Since the Old Testament was replaced by the New, we have had in Western culture a constant back and forth between the law and the spirit, between the establishment and the awakening, between the rational head and the irrational heart. If the ’50s were all structure, the ’60s were another romantic effort to escape the control of the rational and give full vent to the repressed spirit. Who are we, anyhow, when all the lies are stripped away? As scripture asks: “What is man that thou art mindful of him?” The romantics of the ’60s, like the Transcendentalists, rejecting the very idea of sin, dared to open the cage and let the repressed id come forth, only to find that the light at the end of the long dark tunnel of consciousness was the gleam in Charlie Manson’s eye.

With the election of Barack Obama, the Sixties has finally ended, not because he fulfills the ideals of that decade, but because he, like Jojo, has returned us to where we once belonged. Bush may not be the last hippy, but his approach to life, to governing, purely intuitive and from the gut, a rejection of his father’s rationality, was the last breaking wave of that ocean storm. Paradoxically, Bush was much more like Bill Clinton in being led by his id, his passions, than any true conservative.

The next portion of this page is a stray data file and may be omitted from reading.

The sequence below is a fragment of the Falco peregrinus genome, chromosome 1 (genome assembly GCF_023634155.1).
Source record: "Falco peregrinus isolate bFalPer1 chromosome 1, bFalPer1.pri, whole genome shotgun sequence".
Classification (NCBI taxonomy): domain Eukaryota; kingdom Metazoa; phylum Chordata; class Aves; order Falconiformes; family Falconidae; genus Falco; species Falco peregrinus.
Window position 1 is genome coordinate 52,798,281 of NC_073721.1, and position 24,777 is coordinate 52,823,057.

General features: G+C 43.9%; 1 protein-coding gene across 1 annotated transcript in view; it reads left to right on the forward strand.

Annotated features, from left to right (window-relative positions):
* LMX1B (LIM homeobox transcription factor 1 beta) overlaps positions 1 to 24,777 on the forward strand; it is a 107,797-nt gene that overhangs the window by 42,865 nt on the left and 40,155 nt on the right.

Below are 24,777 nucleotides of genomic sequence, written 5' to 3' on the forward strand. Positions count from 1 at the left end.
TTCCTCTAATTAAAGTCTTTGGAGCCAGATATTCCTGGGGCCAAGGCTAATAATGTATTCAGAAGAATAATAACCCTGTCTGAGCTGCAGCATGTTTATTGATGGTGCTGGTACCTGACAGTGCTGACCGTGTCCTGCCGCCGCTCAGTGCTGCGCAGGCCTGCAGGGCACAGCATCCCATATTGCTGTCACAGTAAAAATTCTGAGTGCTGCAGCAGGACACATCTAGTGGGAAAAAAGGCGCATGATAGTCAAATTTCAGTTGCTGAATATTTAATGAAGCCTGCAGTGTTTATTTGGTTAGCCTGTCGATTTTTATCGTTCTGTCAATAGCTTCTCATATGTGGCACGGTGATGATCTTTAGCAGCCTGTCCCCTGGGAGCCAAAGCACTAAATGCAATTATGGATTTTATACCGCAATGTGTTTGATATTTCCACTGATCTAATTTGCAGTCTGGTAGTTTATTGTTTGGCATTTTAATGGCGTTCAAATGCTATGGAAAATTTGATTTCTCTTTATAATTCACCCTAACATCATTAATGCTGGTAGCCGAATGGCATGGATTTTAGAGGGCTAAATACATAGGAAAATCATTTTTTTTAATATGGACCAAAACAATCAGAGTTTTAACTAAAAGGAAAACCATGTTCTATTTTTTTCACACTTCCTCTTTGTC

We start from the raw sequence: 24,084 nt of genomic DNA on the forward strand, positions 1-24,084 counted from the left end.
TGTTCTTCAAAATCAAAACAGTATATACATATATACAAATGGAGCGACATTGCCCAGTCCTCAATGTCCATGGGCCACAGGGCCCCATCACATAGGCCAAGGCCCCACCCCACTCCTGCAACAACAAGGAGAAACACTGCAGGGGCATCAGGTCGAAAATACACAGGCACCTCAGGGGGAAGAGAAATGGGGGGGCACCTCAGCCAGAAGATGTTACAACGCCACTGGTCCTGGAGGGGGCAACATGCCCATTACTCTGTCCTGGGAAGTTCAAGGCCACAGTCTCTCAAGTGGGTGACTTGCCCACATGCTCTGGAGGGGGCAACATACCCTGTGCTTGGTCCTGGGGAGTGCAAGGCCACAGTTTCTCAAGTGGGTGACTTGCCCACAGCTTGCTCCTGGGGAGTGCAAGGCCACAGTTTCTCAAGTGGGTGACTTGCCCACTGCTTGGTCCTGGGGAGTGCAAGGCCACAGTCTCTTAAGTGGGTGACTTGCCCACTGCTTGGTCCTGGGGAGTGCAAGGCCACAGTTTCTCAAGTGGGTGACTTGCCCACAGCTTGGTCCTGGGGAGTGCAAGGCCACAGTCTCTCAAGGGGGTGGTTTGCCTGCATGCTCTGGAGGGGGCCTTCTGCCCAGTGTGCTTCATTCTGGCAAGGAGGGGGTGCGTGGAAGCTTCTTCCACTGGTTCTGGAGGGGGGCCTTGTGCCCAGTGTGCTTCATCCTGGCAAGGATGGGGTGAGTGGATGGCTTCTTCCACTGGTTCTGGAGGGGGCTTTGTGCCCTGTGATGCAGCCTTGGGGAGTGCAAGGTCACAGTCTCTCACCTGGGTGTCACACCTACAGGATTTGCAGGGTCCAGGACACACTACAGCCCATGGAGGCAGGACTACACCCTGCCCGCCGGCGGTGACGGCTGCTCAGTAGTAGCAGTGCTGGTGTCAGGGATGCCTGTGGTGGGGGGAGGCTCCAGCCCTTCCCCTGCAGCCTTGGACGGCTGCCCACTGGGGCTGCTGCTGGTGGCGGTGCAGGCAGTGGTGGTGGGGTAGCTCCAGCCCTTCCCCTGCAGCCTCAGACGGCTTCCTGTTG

The book’s chapters each correspond to a line in Emily Dickinson’s poem “Finding is the first act.” The parallel to Dickinson’s experience in the psychic wilderness demonstrates just how much the experience of the ’60s was part of an ongoing American story and not an aberration. Though it seems contradictory, this book argues for an appreciation of the three ’60s: 1960s, 1860s, 1660s, each a chapter of the religious core of the American story.

The central theme of the decade, a romantic rebellion against neo-orthodox cynicism, may well have been a mistake, but a necessary mistake, a correction that had to be made. Post-modernism’s rejection of the essential romanticism that drove that decade, its emphasis on contingency and absence, is but another signifier for our powerlessness in the hands of an angry God. The enemy turned out to be not them, nor the social structure, but as Pogo said us. Hence the final line of the Dickinson poem: “Jason sham too.”

About the Author

Baby boomer David R. Williams, born in Boston in 1949, experienced the ’60s up close and personal. Taking 1968 off before entering college, he shipped out with the merchant marine, fought against the Vietnam War, worked to elect McCarthy president, rioted in Grant Park, and arrived at Harvard in time for the campus takeover.